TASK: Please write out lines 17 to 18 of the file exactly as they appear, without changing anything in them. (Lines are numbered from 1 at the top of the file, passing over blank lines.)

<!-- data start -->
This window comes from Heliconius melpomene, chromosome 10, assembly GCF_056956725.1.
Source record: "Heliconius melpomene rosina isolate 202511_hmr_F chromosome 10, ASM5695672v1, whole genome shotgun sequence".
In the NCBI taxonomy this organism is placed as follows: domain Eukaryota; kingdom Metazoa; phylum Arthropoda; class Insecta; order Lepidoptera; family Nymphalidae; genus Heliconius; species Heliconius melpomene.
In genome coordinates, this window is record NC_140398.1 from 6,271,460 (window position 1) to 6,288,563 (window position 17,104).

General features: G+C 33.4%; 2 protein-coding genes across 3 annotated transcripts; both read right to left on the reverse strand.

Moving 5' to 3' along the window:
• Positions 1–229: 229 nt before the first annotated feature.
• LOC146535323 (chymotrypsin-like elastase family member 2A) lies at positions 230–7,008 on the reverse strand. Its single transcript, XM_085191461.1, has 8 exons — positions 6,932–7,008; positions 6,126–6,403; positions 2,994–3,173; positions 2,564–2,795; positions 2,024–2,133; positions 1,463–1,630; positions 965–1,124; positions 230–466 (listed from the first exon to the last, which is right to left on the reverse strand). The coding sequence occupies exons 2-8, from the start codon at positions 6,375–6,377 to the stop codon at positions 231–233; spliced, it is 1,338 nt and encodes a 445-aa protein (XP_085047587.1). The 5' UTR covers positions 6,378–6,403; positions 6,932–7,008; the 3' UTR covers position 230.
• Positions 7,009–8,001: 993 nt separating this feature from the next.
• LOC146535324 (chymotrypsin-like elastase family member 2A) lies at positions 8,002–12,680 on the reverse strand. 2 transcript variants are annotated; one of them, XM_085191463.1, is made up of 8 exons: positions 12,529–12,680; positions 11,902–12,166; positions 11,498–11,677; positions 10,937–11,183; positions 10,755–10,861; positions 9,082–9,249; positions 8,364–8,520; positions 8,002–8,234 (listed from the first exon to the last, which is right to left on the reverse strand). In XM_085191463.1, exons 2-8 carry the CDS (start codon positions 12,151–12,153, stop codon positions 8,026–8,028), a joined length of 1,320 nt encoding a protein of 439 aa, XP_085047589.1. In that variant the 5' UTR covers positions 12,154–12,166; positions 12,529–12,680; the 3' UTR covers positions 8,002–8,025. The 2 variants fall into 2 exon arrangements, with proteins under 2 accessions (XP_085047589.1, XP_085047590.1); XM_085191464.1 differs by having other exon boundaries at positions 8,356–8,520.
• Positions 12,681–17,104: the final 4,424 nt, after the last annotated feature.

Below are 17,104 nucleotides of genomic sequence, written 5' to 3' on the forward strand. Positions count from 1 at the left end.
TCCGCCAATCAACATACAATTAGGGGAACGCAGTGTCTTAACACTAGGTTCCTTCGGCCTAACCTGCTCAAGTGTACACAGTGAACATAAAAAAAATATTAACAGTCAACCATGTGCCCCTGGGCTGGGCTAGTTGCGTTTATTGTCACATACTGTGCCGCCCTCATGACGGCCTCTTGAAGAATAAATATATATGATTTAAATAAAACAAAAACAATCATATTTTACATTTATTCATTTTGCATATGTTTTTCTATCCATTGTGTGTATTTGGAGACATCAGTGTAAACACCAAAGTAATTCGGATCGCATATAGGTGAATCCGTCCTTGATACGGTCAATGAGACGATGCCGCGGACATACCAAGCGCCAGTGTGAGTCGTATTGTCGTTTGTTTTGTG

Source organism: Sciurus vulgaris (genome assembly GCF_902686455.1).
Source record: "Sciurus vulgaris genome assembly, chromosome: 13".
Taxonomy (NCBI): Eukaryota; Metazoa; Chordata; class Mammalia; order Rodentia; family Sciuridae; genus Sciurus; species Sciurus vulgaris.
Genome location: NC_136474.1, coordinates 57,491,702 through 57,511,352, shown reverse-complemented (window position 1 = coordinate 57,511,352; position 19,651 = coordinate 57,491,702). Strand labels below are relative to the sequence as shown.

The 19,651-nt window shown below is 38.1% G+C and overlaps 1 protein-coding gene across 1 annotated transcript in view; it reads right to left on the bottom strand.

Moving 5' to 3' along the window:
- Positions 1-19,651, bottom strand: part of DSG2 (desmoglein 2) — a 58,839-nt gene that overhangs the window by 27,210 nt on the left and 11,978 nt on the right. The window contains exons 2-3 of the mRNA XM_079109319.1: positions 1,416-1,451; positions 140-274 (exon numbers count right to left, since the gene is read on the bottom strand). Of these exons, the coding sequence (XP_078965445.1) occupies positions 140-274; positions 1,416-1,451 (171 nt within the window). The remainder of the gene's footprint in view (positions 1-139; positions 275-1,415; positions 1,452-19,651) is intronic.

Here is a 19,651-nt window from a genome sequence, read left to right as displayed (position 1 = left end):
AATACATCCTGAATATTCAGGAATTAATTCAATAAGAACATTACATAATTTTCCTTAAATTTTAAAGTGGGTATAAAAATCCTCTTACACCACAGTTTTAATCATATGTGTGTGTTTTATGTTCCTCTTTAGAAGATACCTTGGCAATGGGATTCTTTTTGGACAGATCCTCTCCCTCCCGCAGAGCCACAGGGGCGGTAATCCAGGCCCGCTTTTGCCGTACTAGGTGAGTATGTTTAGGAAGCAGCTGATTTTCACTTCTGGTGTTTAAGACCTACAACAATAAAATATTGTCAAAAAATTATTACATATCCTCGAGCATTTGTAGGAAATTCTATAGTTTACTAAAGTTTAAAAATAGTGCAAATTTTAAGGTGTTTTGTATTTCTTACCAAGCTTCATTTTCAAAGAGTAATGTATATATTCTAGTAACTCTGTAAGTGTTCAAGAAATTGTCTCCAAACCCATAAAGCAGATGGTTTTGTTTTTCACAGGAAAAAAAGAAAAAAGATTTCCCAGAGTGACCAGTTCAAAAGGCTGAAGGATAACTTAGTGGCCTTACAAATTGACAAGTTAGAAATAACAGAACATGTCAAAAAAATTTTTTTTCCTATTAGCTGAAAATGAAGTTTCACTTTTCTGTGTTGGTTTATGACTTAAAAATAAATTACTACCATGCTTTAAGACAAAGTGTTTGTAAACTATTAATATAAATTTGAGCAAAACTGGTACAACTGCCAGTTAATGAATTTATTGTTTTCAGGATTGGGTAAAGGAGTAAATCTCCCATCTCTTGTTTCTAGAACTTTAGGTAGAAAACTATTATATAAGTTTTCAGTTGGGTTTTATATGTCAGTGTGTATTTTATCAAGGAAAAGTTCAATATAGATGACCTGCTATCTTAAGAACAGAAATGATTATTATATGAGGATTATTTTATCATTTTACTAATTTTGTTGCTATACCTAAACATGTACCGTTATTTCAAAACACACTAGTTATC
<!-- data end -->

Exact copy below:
Genome location: NC_136474.1, coordinates 57,491,702 through 57,511,352, shown reverse-complemented (window position 1 = coordinate 57,511,352; position 19,651 = coordinate 57,491,702). Strand labels below are relative to the sequence as shown.

The 19,651-nt window shown below is 38.1% G+C and overlaps 1 protein-coding gene across 1 annotated transcript in view; it reads right to left on the bottom strand.